17 August 1918

Bolshevik revolutionary leader Moisei Uritsky is assassinated.

Moisei Solomonovich Uritsky was a prominent Bolshevik revolutionary leader who played a significant role during the early days of the Russian Revolution and the subsequent Russian Civil War. He was born on April 14, 1873, in the town of Romny, which is now part of Ukraine.

Uritsky became involved in revolutionary activities at a young age and joined the Russian Social Democratic Labour Party (RSDLP), which later split into the Bolshevik and Menshevik factions. He sided with the Bolsheviks and was known for his fervent dedication to the party’s cause.

During the October Revolution of 1917, which led to the Bolsheviks’ rise to power, Uritsky played a crucial role in Petrograd (modern-day Saint Petersburg), which was a key center of revolutionary activity. He was appointed as the head of the Cheka (All-Russian Extraordinary Commission for Combating Counter-Revolution and Sabotage), the Bolshevik secret police and security agency.

However, Uritsky’s time in power was short-lived. On August 30, 1918, he was assassinated by Leonid Kannegisser, a young man who opposed Bolshevik rule and held Uritsky responsible for the repressive actions of the Cheka. Kannegisser managed to infiltrate Uritsky’s office in Petrograd and shot him, before being apprehended and subsequently executed.

Uritsky’s assassination was a significant event during a period of intense turmoil in Russia. It further highlighted the deepening divide between the Bolsheviks and their opponents, both within and outside the party. Uritsky’s death also contributed to the Bolsheviks’ growing concern about internal security and the need to suppress perceived threats to their rule.

Following Uritsky’s assassination, Felix Dzerzhinsky took over as the head of the Cheka. Dzerzhinsky continued Uritsky’s work of establishing a strong and feared security apparatus, which played a key role in maintaining Bolshevik control during the early years of the Soviet regime.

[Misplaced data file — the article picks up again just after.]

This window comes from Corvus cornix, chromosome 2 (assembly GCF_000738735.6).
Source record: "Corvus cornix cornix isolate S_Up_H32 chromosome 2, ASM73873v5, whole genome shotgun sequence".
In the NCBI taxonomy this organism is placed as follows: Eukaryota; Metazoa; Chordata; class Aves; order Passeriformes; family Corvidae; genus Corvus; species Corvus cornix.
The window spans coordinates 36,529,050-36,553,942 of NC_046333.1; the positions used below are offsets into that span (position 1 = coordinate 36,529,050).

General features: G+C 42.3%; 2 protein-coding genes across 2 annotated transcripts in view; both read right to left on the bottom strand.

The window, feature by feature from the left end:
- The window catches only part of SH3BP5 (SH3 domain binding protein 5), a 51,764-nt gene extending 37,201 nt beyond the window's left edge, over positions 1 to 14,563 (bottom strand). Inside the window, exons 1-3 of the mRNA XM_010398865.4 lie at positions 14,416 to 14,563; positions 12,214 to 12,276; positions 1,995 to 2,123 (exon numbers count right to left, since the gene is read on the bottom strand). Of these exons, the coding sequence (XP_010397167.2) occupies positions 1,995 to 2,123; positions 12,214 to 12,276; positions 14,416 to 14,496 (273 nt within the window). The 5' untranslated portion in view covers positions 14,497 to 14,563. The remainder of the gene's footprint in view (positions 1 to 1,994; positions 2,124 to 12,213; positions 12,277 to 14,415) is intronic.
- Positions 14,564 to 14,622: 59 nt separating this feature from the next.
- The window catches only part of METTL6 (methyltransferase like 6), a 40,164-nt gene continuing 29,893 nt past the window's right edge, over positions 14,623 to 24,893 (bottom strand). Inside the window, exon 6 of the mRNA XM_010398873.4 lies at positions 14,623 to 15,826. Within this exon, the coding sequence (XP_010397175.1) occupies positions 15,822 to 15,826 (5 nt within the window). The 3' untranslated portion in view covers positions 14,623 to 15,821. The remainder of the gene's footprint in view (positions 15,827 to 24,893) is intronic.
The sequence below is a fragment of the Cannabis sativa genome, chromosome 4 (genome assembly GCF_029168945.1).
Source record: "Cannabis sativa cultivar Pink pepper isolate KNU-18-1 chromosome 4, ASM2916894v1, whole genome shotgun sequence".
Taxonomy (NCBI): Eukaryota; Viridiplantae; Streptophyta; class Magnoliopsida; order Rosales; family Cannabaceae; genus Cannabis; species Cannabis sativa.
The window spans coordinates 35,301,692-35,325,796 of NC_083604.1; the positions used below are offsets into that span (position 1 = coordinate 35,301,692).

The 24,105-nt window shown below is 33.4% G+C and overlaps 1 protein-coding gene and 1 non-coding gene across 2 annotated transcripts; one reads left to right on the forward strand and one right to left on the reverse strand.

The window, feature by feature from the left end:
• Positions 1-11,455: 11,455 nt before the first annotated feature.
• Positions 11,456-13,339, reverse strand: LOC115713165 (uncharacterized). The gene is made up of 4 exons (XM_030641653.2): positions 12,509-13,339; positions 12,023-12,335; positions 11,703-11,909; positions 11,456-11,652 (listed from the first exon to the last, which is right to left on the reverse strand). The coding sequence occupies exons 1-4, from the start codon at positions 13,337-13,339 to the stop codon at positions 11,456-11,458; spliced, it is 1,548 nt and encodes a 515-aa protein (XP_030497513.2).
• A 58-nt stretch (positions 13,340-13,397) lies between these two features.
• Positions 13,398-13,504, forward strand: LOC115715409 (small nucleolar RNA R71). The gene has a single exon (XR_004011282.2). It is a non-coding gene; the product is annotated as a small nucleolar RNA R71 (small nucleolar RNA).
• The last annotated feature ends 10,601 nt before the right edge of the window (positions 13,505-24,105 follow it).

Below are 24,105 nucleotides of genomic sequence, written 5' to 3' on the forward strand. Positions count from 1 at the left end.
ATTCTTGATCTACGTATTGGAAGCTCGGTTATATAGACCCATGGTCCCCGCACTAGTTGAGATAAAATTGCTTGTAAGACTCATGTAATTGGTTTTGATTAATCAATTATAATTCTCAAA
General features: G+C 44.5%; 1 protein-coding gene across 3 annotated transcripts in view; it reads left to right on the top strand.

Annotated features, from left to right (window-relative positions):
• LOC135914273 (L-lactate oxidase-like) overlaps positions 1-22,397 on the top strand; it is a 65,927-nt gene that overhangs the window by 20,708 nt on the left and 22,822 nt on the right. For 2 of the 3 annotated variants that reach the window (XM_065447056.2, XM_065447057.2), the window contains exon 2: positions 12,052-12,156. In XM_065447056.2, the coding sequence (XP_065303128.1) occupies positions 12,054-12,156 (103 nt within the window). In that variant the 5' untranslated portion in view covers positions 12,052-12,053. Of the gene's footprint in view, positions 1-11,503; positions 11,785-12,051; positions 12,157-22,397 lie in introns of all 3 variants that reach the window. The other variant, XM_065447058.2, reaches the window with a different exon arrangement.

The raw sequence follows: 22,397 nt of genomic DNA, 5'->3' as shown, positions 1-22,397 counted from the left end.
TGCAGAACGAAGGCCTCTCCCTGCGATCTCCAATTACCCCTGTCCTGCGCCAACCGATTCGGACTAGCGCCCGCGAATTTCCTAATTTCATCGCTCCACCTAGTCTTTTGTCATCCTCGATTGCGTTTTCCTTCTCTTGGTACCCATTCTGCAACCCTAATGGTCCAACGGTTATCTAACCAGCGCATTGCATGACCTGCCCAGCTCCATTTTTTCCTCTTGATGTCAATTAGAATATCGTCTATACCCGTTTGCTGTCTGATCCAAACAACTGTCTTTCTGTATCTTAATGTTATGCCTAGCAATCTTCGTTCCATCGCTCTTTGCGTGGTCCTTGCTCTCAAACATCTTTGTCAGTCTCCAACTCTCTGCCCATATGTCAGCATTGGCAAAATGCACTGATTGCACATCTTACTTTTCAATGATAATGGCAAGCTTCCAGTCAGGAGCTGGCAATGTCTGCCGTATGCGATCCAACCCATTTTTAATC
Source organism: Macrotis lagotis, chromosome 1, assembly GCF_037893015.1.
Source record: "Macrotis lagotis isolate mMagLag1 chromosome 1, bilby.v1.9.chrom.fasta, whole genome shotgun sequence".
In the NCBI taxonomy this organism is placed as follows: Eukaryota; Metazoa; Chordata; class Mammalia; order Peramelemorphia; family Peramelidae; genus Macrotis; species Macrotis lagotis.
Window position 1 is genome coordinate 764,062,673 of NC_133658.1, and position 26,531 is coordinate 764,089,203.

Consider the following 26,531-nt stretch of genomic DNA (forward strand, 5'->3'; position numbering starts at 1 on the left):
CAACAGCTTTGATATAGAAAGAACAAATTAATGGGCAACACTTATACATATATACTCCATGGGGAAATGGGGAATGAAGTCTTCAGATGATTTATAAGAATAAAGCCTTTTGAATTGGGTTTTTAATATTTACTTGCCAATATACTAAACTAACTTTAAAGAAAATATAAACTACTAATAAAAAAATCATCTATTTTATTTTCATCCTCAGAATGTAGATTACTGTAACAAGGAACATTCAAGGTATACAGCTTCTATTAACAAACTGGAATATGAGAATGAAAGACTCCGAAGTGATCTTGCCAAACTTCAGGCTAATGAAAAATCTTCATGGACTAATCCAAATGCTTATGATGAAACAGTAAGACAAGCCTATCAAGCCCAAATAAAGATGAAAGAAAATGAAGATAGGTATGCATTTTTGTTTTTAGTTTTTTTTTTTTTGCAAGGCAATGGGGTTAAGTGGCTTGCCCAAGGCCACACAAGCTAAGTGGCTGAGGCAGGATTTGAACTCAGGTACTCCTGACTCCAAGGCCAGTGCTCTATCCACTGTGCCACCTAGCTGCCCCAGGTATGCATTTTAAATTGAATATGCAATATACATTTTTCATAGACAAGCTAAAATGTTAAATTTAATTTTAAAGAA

17 August 2005

Forced evacuation of settlers first begins, as part of Israeli disengagement from Gaza.


The Israeli disengagement from Gaza, also known as “Gaza expulsion” and “Hitnatkut”, was the withdrawal of the Israeli army from Gaza, and the dismantling of all Israeli settlements in the Gaza Strip in 2005. Four settlements in the northern West Bank were also evacuated.

The disengagement was proposed in 2003 by Prime Minister Ariel Sharon, adopted by the Government in June 2004, approved by the Knesset in February 2005 and enacted in August 2005. Israeli citizens who refused to accept government compensation packages and voluntarily vacate their homes prior to the August 15, 2005 deadline, were evicted by Israeli security forces over a period of several days. The eviction of all residents, demolition of the residential buildings and evacuation of associated security personnel from the Gaza Strip was completed by September 12, 2005. The eviction and dismantlement of the four settlements in the northern West Bank was completed ten days later. A total of 8,000 Jewish settlers from all 21 settlements in the Gaza Strip were relocated. The average settler received compensation of over U.S $200,000.

Post-disengagement, Israel continued to exercise control over the external perimeter of Gaza, including seaports, air space, and the passage of people and goods.